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What’s the most annoying form of humor? April 11, 2014

Posted by ourfriendben in wit and wisdom.
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Our friend Ben believes that humor is the most individual form of taste, or enjoyment, if you will. What makes you burst out in a deep belly-laugh or uncontrollable snickering may make your colleague a few cubicles over writhe in discomfort, and the guy across the aisle may not even get the joke. This doesn’t make you right and them wrong; it simply adds to the rounding out of who you are, it paints a unique portrait of you.

I do think, however, that some forms of humor are generally considered more offensive or annoying than others. Here’s my list of top ten annoying forms of humor, and how I feel about them:

1. Clowns. I absolutely hate clowns. I think they’re creepy, and can’t see any humor in them. Alice Cooper’s song “Can’t Sleep, the Clowns Will Eat Me” says it all as far as I’m concerned. Clowns originated in mediaeval Europe to terrorize the populace into abandoning sin and falling in line with Church teachings; to me, they’re every bit as scary now as they were then.

2. Mimes. If anything, I hate mimes more than clowns. Besides not being funny, they seem to cloak themselves in an aura of self-righteousness. Watching mimes be self-righteously rude to people who are minding their own business in public squares, train stations and the like makes me sick. If I behaved that obnoxiously to my fellow travellers, I’d be detained. But mimes? Hey, this is performance art! Give me Groucho over Harpo any day.

3. Lame cartoons. It can’t be easy to be a cartoonist and come up with a funny strip every day. But some strips are never funny, and yet there they are, day after day after day. Why do papers insist on publishing “Peanuts,” “Mutts,” “Doonesbury,” and their ilk? Why is “Peanuts,” one of the most boring strips in cartoon history, revered? Even “Blondie” is occasionally funny, and “Mark Trail” sometimes has interesting nature facts. But, much as we might long for the days of “The Far Side” and “Calvin and Hobbes,” there are good contemporary cartoons like “Get Fuzzy,” “Pickles,” “Jump Start,” “Pearls Before Swine,” and “Brewster Rockit” we could be enjoying in the space taken up by those lame ducks. All I can say is, thank God for “Dilbert.”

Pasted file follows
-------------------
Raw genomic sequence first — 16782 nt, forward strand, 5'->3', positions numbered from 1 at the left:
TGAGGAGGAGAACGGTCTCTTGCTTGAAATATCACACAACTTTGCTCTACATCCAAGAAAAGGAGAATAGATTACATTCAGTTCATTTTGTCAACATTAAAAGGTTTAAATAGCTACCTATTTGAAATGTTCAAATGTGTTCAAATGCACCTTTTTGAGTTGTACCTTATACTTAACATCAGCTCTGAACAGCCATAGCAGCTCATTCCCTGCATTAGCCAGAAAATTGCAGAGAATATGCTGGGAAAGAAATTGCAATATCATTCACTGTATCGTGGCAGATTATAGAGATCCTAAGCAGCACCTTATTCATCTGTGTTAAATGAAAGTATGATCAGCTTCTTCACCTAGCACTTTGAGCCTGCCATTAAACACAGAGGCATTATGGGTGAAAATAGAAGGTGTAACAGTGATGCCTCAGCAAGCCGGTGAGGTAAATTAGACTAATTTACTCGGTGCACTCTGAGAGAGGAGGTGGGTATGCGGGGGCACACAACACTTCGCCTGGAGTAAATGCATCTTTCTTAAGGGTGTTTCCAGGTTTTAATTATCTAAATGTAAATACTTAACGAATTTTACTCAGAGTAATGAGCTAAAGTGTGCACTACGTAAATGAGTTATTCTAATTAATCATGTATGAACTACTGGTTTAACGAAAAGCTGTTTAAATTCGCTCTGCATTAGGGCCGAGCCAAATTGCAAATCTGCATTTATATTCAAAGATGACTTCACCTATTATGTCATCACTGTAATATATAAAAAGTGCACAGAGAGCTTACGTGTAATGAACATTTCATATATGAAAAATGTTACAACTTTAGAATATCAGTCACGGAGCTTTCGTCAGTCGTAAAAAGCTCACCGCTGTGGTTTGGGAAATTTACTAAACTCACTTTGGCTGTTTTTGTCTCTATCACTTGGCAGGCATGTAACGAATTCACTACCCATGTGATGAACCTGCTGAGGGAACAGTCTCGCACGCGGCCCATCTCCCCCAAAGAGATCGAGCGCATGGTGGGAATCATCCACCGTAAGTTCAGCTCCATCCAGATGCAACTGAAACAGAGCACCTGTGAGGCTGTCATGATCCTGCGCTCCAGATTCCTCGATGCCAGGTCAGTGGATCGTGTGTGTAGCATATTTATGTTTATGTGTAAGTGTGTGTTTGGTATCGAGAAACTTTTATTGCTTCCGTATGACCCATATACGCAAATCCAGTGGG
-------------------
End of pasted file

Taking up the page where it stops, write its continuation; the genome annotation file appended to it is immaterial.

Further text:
4. Puns. A pun is a play on words that can range from clever to extremely clunky and painful, especially when used clumsily or overused, as punsters seem prone to do. (Example: A colleague mentions the episode in “Game of Thrones” where Brienne is forced to fight a bear. The punster immediately chimes in with “What a shocking scene! I could barely bear to watch it!”) Ouch. Our friend Ben once had a boss who insisted on reciting a pun-riddled version of “Cinderella” at each and every corporate Christmas party. Trust me, fighting a bear would have seemed like a party by comparison.

5. Slapstick. Our friend Ben knows many people who can’t stand slapstick. But generally speaking, I love slapstick; it makes me laugh out loud. If I want to be cheered up, I watch a clip of Chief Inspector Dreyfus (Herbert Lom) from the Pink Panther series; his interplay with Peter Sellers as Inspector Clouseau is simply marvelous to me, combining verbal wit with physical faux pas. Groucho Marx was also a master of this art, the ability to combine razor wit and physical incompetence. Charlie Chaplin performed the most brilliant slapstick I’ve ever seen, his legs seemed like rubber. I’ve still never seen a Chaplin film, but I saw the clips of him at the end of the bioflick where he was played by the brilliant Robert Downey Jr. To this day, I wonder how he managed to pull this off.